AIST and Pacific Northwest National Laboratory Signed Memorandum of Understanding
– Enhanced cooperation between the U.S. and Japan in research toward hydrogen economy –

Key Points

  • Joint development of new technologies contributing to realization of a hydrogen economy
  • International research collaboration aimed at understanding catalytic reaction mechanisms and achieving higher efficiency
  • Promotion of researcher exchange between the U.S. and Japan


The National Institute of Advanced Industrial Science and Technology (AIST; President: Ryoji Chubachi) signed a memorandum of understanding for comprehensive research cooperation (MOU) with the Pacific Northwest National Laboratory (PNNL; Director: Steven Ashby) under the U.S. Department of Energy.

PNNL is a national research institution located in the state of Washington and engages in research in a variety of fields including renewable energy, environmental health and remediation, computing research, biological sciences, and national security. The Environmental Molecular Sciences Laboratory (EMSL), which is one of PNNL’s user facilities, is equipped with many sophisticated precision instruments and a supercomputer, and scientists come to use the facility from all over the world.

AIST’s Department of Energy and Environment and Department of Materials and Chemistry have been promoting cooperation with PNNL as part of the project commissioned from the Ministry of Economy, Trade and Industry (METI) called, “International Joint Research and Development Project on Innovative Energy Technologies” (hereinunder “Innovative Project”). The notable R&D project includes the development of a hydrogen carrier system that enables safe storage, transport, and production of hydrogen through interconversion between carbon dioxide and formic acid.

Under this MOU, AIST aims to further encourage collaborative research and personnel exchange with PNNL and to enhance AIST’s presence as an international research hub by working to further strengthen its international R&D capabilities and industrial competitiveness.

Photo: Pacific Northwest National Laboratory (PNNL)
Pacific Northwest National Laboratory (PNNL)


In order to efficiently utilize renewable energy, it is strongly encouraged to develop technologies to transform primary energy to hydrogen as clean secondary energy (forms of energy that are processed and transformed from the primary energy obtained from nature) and then to use it as an energy carrier (a hydrogen storage substance) that is easy to transport over long distances and able to store energy in a large scale. As an energy carrier, it must meet various requirements; it needs to be liquid at room temperature, to possess high hydrogen storage density, to be converted with low energy when storing or releasing hydrogen, to be low in cost, and to be easily provided in high volume as a storage medium.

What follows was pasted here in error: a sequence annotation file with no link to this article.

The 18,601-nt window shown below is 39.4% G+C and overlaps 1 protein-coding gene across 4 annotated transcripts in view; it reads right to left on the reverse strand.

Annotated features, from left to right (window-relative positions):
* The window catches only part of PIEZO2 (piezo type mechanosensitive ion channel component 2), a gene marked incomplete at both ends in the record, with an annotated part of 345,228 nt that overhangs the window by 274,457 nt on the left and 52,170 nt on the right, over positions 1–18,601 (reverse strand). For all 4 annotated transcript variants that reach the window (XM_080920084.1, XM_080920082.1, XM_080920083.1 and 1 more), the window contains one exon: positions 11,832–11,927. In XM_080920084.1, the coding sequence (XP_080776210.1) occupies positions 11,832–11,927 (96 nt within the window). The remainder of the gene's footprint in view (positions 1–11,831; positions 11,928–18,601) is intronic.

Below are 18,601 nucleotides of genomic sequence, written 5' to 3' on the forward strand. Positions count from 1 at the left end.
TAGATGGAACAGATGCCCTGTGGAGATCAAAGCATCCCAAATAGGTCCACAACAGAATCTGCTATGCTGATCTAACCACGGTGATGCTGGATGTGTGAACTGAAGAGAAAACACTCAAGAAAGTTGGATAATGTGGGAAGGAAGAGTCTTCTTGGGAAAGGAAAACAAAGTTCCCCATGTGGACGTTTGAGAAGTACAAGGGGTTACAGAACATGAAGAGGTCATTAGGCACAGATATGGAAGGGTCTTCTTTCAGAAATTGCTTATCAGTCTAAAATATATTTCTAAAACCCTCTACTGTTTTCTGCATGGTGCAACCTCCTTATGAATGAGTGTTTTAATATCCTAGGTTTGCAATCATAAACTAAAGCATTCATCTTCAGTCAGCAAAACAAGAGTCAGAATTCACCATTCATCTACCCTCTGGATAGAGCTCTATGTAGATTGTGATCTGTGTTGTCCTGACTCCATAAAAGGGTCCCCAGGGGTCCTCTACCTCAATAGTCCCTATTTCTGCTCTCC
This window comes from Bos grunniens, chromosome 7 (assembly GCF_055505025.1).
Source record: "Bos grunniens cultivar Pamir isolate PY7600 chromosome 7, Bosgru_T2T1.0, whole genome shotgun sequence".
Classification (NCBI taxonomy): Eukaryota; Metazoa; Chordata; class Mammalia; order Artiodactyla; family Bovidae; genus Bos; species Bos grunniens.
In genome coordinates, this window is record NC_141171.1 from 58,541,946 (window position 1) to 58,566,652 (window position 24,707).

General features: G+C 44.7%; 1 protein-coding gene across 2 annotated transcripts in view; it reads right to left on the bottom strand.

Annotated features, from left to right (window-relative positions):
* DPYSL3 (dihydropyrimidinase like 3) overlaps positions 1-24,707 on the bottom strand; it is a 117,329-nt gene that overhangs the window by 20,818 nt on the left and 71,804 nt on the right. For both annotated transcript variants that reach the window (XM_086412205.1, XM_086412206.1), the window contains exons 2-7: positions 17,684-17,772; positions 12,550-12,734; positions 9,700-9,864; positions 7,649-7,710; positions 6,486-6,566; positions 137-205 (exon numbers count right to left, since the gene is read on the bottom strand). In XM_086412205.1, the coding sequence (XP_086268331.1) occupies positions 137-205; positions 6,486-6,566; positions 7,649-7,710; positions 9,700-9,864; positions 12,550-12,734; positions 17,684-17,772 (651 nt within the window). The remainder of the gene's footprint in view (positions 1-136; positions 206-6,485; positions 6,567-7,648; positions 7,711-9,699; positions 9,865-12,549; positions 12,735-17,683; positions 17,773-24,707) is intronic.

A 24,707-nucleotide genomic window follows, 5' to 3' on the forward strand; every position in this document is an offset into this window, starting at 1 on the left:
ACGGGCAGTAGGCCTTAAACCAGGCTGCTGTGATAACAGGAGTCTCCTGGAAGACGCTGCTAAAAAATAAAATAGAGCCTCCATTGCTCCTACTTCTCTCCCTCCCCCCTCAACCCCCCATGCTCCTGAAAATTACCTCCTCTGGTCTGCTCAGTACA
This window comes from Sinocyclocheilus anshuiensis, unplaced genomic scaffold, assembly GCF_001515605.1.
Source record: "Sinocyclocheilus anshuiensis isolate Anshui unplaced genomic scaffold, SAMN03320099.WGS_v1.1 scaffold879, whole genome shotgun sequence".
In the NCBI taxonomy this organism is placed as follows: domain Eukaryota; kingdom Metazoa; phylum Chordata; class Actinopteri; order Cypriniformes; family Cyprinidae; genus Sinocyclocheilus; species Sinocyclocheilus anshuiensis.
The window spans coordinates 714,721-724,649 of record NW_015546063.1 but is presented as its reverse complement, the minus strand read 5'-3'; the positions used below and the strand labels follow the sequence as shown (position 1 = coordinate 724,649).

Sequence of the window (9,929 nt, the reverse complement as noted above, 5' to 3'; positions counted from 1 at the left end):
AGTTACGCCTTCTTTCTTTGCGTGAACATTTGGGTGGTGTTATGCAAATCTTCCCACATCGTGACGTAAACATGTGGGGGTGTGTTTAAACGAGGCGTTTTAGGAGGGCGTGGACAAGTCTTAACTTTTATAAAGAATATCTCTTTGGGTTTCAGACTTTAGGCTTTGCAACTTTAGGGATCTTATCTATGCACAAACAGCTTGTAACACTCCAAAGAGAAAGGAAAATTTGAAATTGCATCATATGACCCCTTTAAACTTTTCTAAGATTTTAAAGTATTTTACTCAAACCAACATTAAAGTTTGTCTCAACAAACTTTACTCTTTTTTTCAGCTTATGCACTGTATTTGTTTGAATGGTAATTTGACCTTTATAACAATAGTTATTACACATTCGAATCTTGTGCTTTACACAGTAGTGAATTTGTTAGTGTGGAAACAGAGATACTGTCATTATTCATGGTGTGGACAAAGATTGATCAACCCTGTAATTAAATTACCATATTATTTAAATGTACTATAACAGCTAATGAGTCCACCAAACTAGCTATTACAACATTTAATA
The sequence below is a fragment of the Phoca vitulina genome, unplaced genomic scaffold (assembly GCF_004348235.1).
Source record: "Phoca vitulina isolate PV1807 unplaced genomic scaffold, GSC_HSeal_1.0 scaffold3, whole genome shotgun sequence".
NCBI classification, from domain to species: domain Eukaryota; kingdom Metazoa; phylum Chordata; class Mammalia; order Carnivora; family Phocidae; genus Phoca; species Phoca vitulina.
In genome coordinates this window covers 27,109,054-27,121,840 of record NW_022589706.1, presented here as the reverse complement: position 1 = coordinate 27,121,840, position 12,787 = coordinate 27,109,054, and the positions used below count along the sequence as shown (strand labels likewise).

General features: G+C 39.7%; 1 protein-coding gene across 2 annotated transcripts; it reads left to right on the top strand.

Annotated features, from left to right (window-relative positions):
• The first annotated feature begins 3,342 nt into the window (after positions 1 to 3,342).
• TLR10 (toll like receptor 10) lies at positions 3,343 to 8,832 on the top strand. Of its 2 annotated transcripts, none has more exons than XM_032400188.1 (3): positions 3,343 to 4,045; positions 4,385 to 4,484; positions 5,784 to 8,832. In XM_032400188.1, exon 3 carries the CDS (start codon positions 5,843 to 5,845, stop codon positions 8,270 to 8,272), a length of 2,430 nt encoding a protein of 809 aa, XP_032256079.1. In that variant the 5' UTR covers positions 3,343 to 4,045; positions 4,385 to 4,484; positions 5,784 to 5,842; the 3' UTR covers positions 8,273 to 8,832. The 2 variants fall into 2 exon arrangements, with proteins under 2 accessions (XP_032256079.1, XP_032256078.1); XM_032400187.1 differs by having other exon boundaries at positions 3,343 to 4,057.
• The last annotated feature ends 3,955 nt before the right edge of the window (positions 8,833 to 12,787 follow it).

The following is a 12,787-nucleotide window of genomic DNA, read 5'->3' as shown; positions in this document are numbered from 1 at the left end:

Against this background, AIST has focused on formic acid as an energy carrier which is liquid at room temperature and has a high storage density of hydrogen. In 2007, PNNL and AIST started on joint research on hydrogen production. This cooperation, in 2014, led to the success in the development of a novel catalyst with the world’s highest efficiency among heterogeneous catalysts, which is essential for the practical application of a hydrogen storage system utilizing formic acid. Moreover, AIST developed the technology to continuously provide high-pressure hydrogen from formic acid without the use of a compressor. This new technology made possible energy conservation and low-cost operation in compression process during the production of high-pressure hydrogen, which had been deemed difficult. (AIST press release on December 11, 2015, titled “Development of Continuous High-Pressure Hydrogen Supply Method without any Compressor”) This technology will accelerate the realization of a hydrogen economy.

Image of High-Pressure Hydrogen Evolution Reaction